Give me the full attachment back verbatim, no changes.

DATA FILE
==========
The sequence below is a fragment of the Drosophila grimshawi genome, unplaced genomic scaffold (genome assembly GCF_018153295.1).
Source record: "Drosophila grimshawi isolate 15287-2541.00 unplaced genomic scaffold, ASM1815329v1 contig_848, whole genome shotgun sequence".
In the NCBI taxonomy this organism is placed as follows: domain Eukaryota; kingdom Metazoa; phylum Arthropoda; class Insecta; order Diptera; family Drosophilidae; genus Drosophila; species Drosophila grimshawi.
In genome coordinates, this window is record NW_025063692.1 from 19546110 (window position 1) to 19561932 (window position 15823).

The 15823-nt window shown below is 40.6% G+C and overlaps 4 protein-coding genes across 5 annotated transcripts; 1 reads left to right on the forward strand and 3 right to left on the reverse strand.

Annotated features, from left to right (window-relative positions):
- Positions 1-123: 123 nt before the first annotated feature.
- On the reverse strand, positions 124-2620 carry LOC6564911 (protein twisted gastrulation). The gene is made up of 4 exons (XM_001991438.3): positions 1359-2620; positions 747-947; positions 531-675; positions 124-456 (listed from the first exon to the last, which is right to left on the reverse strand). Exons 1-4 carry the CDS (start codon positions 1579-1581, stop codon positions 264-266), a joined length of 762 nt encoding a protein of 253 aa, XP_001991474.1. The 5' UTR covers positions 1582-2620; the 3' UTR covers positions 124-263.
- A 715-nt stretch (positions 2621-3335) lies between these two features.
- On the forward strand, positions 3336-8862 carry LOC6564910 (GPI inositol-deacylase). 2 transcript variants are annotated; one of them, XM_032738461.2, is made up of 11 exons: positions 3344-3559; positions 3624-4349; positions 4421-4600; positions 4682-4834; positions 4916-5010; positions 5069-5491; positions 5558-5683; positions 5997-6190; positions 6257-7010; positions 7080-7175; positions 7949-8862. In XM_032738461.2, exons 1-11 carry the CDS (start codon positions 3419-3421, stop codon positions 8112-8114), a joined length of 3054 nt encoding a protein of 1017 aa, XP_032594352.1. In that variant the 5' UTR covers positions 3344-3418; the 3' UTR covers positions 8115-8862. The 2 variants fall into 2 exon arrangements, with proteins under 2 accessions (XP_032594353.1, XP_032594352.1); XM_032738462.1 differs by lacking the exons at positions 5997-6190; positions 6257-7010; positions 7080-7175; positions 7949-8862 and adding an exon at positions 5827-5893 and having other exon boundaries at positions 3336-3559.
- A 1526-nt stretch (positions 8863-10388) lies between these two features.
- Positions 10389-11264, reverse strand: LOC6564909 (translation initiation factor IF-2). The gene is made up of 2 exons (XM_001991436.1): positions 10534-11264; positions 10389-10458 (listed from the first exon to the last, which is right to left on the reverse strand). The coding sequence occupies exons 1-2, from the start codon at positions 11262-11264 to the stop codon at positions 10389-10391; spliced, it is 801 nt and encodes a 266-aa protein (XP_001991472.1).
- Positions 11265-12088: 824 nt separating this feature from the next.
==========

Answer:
The sequence below is a fragment of the Drosophila grimshawi genome, unplaced genomic scaffold (genome assembly GCF_018153295.1).
Source record: "Drosophila grimshawi isolate 15287-2541.00 unplaced genomic scaffold, ASM1815329v1 contig_848, whole genome shotgun sequence".
In the NCBI taxonomy this organism is placed as follows: domain Eukaryota; kingdom Metazoa; phylum Arthropoda; class Insecta; order Diptera; family Drosophilidae; genus Drosophila; species Drosophila grimshawi.
In genome coordinates, this window is record NW_025063692.1 from 19546110 (window position 1) to 19561932 (window position 15823).

The 15823-nt window shown below is 40.6% G+C and overlaps 4 protein-coding genes across 5 annotated transcripts; 1 reads left to right on the forward strand and 3 right to left on the reverse strand.

Annotated features, from left to right (window-relative positions):
- Positions 1-123: 123 nt before the first annotated feature.
- On the reverse strand, positions 124-2620 carry LOC6564911 (protein twisted gastrulation). The gene is made up of 4 exons (XM_001991438.3): positions 1359-2620; positions 747-947; positions 531-675; positions 124-456 (listed from the first exon to the last, which is right to left on the reverse strand). Exons 1-4 carry the CDS (start codon positions 1579-1581, stop codon positions 264-266), a joined length of 762 nt encoding a protein of 253 aa, XP_001991474.1. The 5' UTR covers positions 1582-2620; the 3' UTR covers positions 124-263.
- A 715-nt stretch (positions 2621-3335) lies between these two features.
- On the forward strand, positions 3336-8862 carry LOC6564910 (GPI inositol-deacylase). 2 transcript variants are annotated; one of them, XM_032738461.2, is made up of 11 exons: positions 3344-3559; positions 3624-4349; positions 4421-4600; positions 4682-4834; positions 4916-5010; positions 5069-5491; positions 5558-5683; positions 5997-6190; positions 6257-7010; positions 7080-7175; positions 7949-8862. In XM_032738461.2, exons 1-11 carry the CDS (start codon positions 3419-3421, stop codon positions 8112-8114), a joined length of 3054 nt encoding a protein of 1017 aa, XP_032594352.1. In that variant the 5' UTR covers positions 3344-3418; the 3' UTR covers positions 8115-8862. The 2 variants fall into 2 exon arrangements, with proteins under 2 accessions (XP_032594353.1, XP_032594352.1); XM_032738462.1 differs by lacking the exons at positions 5997-6190; positions 6257-7010; positions 7080-7175; positions 7949-8862 and adding an exon at positions 5827-5893 and having other exon boundaries at positions 3336-3559.
- A 1526-nt stretch (positions 8863-10388) lies between these two features.
- Positions 10389-11264, reverse strand: LOC6564909 (translation initiation factor IF-2). The gene is made up of 2 exons (XM_001991436.1): positions 10534-11264; positions 10389-10458 (listed from the first exon to the last, which is right to left on the reverse strand). The coding sequence occupies exons 1-2, from the start codon at positions 11262-11264 to the stop codon at positions 10389-10391; spliced, it is 801 nt and encodes a 266-aa protein (XP_001991472.1).
- Positions 11265-12088: 824 nt separating this feature from the next.